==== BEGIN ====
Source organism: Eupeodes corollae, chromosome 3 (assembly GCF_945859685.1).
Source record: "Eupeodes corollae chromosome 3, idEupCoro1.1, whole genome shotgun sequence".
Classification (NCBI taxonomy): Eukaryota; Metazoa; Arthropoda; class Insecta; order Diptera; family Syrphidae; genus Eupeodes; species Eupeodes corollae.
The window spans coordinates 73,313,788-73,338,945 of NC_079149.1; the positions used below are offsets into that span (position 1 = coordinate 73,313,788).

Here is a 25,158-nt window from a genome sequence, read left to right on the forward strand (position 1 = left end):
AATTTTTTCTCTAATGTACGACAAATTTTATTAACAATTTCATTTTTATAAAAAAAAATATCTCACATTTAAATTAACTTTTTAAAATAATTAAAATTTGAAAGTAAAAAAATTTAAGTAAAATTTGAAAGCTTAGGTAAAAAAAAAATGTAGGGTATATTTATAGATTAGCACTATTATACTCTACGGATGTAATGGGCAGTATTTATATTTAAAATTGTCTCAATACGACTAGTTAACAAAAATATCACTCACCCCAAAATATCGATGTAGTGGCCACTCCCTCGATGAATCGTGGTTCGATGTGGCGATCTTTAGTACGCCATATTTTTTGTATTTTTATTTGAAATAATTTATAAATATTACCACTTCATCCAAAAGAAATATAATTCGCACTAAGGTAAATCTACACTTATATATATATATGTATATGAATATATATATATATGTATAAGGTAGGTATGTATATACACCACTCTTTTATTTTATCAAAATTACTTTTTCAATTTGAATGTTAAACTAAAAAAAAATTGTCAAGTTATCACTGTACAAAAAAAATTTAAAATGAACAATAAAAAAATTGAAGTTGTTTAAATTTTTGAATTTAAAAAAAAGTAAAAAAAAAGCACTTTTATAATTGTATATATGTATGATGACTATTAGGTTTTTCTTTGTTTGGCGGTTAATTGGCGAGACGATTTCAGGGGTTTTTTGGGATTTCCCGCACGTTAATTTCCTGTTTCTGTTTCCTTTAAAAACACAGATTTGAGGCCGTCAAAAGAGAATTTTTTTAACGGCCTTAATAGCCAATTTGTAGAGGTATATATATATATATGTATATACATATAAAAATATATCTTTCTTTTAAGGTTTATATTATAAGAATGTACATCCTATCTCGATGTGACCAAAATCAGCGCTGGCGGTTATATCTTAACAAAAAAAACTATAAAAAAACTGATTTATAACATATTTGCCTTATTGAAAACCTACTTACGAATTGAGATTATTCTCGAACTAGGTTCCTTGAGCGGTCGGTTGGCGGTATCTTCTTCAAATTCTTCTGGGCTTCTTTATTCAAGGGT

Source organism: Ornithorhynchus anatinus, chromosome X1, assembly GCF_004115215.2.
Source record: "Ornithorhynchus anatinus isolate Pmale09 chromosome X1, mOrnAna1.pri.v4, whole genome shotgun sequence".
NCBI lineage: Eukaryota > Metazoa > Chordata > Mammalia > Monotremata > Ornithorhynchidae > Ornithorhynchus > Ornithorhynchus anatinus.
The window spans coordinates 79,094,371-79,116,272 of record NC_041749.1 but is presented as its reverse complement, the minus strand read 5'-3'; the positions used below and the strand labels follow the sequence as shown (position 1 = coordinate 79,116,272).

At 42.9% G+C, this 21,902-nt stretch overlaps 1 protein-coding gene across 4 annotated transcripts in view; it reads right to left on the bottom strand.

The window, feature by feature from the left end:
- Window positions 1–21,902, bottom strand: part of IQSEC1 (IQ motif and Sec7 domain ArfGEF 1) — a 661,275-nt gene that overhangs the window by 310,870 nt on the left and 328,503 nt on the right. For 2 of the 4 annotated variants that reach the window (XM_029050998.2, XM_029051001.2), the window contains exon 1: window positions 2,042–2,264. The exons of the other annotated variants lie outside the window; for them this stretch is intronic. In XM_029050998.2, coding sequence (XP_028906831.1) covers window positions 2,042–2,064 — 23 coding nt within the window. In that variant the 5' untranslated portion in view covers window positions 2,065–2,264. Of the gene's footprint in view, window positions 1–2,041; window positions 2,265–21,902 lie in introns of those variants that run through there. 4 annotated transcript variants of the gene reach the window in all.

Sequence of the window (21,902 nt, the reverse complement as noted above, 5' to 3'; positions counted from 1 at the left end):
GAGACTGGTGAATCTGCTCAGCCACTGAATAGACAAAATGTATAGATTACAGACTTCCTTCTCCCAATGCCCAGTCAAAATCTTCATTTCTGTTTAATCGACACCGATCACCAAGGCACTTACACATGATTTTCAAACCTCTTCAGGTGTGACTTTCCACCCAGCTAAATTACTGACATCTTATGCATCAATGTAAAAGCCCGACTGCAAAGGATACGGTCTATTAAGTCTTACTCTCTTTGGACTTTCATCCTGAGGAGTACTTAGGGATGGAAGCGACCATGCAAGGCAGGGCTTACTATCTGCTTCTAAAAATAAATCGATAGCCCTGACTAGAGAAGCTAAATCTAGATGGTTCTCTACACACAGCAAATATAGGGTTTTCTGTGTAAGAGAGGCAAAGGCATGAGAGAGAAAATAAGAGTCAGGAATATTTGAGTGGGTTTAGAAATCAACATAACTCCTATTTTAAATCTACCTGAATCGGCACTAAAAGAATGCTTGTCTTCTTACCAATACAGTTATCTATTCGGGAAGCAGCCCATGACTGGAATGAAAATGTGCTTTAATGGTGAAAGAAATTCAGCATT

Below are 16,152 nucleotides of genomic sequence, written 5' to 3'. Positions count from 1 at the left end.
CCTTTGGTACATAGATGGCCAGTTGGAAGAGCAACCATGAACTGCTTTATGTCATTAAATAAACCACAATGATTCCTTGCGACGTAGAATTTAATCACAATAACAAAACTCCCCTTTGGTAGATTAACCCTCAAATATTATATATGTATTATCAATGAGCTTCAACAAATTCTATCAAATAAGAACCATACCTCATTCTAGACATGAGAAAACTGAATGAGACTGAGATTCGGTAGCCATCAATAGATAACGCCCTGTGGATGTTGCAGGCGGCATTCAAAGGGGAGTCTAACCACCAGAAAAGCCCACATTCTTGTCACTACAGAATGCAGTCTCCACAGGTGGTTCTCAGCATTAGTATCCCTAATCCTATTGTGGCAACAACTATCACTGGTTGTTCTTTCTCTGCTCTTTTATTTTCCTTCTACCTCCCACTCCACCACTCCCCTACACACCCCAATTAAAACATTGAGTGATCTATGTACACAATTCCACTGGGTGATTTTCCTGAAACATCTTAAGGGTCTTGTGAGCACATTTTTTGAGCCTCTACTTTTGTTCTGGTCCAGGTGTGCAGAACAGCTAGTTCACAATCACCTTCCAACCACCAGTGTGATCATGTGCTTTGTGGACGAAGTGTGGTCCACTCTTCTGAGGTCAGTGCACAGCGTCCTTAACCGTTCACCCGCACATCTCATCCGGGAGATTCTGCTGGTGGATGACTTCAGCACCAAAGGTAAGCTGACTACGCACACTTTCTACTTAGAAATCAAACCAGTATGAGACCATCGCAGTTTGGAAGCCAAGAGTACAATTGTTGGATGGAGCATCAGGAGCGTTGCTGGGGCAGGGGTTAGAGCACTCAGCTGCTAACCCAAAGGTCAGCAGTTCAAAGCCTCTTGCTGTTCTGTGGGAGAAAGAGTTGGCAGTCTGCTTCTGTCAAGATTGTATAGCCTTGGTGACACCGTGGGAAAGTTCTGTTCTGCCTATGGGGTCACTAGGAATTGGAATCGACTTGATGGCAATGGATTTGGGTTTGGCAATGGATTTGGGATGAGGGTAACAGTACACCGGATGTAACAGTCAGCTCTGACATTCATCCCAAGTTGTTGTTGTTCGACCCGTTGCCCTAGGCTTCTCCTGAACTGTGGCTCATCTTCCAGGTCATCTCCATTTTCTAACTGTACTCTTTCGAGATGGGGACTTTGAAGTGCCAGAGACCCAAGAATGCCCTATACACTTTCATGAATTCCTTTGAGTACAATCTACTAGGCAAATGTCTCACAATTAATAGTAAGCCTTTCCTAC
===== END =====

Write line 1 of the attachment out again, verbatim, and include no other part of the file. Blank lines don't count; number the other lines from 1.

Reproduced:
Source organism: Eupeodes corollae, chromosome 3 (assembly GCF_945859685.1).